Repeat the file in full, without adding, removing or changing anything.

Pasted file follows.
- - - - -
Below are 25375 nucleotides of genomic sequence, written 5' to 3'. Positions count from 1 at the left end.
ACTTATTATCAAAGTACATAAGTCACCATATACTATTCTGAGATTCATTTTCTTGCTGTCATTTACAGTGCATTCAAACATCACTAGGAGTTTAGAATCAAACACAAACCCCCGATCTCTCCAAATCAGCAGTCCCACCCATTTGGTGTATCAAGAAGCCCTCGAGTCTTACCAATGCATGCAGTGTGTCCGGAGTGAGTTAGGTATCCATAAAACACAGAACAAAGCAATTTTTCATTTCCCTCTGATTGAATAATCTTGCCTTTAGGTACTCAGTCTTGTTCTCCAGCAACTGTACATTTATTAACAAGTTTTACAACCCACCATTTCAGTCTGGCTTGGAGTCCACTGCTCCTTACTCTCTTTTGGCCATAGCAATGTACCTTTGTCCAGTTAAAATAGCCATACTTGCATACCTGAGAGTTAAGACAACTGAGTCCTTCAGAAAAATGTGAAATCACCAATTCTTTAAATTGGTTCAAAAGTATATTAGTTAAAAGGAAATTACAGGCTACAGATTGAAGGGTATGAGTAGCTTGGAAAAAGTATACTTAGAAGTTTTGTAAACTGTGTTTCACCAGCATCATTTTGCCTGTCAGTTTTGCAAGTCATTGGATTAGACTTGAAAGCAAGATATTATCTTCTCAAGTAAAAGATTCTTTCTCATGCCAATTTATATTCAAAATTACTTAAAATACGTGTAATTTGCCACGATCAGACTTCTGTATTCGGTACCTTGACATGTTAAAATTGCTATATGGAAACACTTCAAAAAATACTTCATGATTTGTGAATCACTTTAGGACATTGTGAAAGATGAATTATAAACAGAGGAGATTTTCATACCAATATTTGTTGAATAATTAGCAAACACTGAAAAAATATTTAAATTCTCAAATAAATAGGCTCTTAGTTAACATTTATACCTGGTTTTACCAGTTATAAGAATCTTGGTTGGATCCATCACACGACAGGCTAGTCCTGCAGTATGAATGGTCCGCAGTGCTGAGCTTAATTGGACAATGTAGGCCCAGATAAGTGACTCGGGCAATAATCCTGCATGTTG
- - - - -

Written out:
Below are 25375 nucleotides of genomic sequence, written 5' to 3'. Positions count from 1 at the left end.
ACTTATTATCAAAGTACATAAGTCACCATATACTATTCTGAGATTCATTTTCTTGCTGTCATTTACAGTGCATTCAAACATCACTAGGAGTTTAGAATCAAACACAAACCCCCGATCTCTCCAAATCAGCAGTCCCACCCATTTGGTGTATCAAGAAGCCCTCGAGTCTTACCAATGCATGCAGTGTGTCCGGAGTGAGTTAGGTATCCATAAAACACAGAACAAAGCAATTTTTCATTTCCCTCTGATTGAATAATCTTGCCTTTAGGTACTCAGTCTTGTTCTCCAGCAACTGTACATTTATTAACAAGTTTTACAACCCACCATTTCAGTCTGGCTTGGAGTCCACTGCTCCTTACTCTCTTTTGGCCATAGCAATGTACCTTTGTCCAGTTAAAATAGCCATACTTGCATACCTGAGAGTTAAGACAACTGAGTCCTTCAGAAAAATGTGAAATCACCAATTCTTTAAATTGGTTCAAAAGTATATTAGTTAAAAGGAAATTACAGGCTACAGATTGAAGGGTATGAGTAGCTTGGAAAAAGTATACTTAGAAGTTTTGTAAACTGTGTTTCACCAGCATCATTTTGCCTGTCAGTTTTGCAAGTCATTGGATTAGACTTGAAAGCAAGATATTATCTTCTCAAGTAAAAGATTCTTTCTCATGCCAATTTATATTCAAAATTACTTAAAATACGTGTAATTTGCCACGATCAGACTTCTGTATTCGGTACCTTGACATGTTAAAATTGCTATATGGAAACACTTCAAAAAATACTTCATGATTTGTGAATCACTTTAGGACATTGTGAAAGATGAATTATAAACAGAGGAGATTTTCATACCAATATTTGTTGAATAATTAGCAAACACTGAAAAAATATTTAAATTCTCAAATAAATAGGCTCTTAGTTAACATTTATACCTGGTTTTACCAGTTATAAGAATCTTGGTTGGATCCATCACACGACAGGCTAGTCCTGCAGTATGAATGGTCCGCAGTGCTGAGCTTAATTGGACAATGTAGGCCCAGATAAGTGACTCGGGCAATAATCCTGCATGTTG